Squeezing out more performance

Vitek and I talked about an idea he had to make the exhaustive search in MBA a bit more efficient. Basically, it involves the program being able to remember things it’s tried before, and not bother trying them again if it knows it won’t work. As a result, you can eliminate consideration of lots of sets of constraints right away. While each one wouldn’t have taken long to evaluate, being able to skip over dozens of a time should still be a win.

Actually, the idea was pretty similar to one I had been kicking around before leaving for vacation two weeks ago, but the approach I had had in mind wouldn’t have worked. Vitek’s is the same basic idea, but done in a way that shrinks the search space too aggressively. Early tests suggest it could produce a noticeable speedup in execution time, which is always good, and should work especially well for the nastier data sets.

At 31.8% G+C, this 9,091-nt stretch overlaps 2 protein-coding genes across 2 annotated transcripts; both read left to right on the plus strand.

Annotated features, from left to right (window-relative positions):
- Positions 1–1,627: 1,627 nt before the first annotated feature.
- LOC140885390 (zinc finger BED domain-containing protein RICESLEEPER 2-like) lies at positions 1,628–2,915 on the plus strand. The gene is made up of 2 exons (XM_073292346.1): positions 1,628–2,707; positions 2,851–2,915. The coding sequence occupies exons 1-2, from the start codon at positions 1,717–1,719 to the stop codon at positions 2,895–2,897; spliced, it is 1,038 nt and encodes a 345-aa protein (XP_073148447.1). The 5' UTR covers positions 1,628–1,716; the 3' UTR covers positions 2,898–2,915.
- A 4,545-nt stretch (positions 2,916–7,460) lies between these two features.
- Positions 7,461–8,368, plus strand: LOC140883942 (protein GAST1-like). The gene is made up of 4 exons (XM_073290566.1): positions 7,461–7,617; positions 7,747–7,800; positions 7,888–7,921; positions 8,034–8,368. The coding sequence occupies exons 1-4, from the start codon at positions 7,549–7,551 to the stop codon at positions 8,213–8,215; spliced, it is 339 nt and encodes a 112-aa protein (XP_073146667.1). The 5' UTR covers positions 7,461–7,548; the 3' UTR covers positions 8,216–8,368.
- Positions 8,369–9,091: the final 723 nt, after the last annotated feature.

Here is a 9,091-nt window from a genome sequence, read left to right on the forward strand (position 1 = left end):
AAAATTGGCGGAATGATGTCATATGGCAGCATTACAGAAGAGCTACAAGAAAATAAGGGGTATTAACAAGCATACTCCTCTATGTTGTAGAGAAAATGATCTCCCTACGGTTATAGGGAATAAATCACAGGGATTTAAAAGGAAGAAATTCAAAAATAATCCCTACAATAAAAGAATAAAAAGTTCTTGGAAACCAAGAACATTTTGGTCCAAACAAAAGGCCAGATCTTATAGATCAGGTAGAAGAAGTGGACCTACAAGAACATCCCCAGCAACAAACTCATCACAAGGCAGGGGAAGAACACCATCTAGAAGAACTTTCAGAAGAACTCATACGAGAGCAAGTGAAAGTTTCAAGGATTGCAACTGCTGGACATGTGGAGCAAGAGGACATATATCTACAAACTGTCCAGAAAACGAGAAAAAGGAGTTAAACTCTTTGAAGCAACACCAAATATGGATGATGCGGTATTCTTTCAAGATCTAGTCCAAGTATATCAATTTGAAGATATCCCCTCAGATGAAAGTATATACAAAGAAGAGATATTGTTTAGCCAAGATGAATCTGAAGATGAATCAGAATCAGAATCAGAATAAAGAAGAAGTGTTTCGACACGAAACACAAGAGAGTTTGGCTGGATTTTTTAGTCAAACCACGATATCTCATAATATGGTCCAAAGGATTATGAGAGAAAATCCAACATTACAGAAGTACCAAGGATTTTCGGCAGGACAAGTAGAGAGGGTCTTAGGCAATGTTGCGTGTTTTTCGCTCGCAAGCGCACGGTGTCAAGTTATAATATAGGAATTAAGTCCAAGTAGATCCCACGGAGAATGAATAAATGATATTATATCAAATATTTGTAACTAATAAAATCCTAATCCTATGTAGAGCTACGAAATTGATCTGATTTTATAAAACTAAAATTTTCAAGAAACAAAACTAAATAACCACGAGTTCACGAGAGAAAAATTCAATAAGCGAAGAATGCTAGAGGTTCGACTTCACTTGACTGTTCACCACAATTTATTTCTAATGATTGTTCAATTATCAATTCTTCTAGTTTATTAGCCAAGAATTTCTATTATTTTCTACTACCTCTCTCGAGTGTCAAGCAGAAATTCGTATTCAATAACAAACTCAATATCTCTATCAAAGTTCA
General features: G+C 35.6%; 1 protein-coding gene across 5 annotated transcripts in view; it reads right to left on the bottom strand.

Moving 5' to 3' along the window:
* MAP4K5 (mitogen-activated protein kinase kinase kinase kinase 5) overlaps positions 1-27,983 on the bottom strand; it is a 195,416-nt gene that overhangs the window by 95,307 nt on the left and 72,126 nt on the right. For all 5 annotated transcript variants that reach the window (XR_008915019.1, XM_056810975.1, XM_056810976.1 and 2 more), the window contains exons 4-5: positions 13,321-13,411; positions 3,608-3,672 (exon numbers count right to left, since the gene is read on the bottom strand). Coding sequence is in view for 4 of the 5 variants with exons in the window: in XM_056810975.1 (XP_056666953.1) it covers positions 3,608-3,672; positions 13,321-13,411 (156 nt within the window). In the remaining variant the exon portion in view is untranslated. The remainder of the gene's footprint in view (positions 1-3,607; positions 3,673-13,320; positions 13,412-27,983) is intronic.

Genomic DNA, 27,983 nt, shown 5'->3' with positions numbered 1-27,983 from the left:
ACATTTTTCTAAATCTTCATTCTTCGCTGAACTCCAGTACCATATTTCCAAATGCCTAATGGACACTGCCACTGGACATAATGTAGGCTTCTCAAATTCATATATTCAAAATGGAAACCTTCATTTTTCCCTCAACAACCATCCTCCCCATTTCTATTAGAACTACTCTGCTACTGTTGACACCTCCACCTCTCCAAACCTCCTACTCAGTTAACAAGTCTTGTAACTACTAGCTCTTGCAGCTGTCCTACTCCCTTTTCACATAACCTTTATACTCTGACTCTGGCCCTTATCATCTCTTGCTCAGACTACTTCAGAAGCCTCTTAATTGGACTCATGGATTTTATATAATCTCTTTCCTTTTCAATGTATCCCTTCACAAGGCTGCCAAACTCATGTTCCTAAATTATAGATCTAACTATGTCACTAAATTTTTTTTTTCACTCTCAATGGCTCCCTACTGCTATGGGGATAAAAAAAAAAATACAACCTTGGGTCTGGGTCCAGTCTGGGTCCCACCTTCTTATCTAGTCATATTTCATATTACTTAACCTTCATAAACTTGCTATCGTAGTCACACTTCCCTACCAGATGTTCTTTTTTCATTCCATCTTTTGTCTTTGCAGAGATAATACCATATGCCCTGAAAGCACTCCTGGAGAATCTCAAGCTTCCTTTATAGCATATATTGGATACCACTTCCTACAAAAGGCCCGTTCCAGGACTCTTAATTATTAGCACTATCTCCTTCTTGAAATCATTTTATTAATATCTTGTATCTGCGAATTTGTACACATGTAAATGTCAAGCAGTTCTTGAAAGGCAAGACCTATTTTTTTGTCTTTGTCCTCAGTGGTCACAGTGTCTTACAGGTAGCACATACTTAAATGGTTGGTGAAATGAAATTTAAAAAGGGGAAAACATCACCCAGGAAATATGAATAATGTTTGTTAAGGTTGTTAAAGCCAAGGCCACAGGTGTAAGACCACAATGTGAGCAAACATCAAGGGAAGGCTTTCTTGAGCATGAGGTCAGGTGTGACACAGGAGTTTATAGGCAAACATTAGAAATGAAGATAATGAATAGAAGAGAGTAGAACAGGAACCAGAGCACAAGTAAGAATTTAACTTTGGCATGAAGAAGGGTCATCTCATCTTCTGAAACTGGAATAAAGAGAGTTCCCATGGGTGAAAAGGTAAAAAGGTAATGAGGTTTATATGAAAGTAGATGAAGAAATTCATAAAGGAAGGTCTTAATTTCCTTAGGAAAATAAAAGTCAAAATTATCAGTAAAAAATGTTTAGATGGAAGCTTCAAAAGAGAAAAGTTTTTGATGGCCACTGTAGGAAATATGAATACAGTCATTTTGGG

I don’t know if I ever mentioned here that I made a glorious hack on top of Doug Lea’s FJTask framework to allow it to be used to move tasks between computers instead of just between threads. Anyway, there’s a new guy in the lab, and he’s working on adapting that glorious hack into a more generalized remote computing system. That’s pretty cool. Unfortunately right now he’s stuck with backporting the current MBA code to Java 1.3 so that it’ll run on his customized VM. Doing so turns up all sorts of differences between Java 1.3 and Java 1.4; for example, did you know that Double.parseDouble("NaN") throws an exception in 1.3, but does just what you expect in 1.4?

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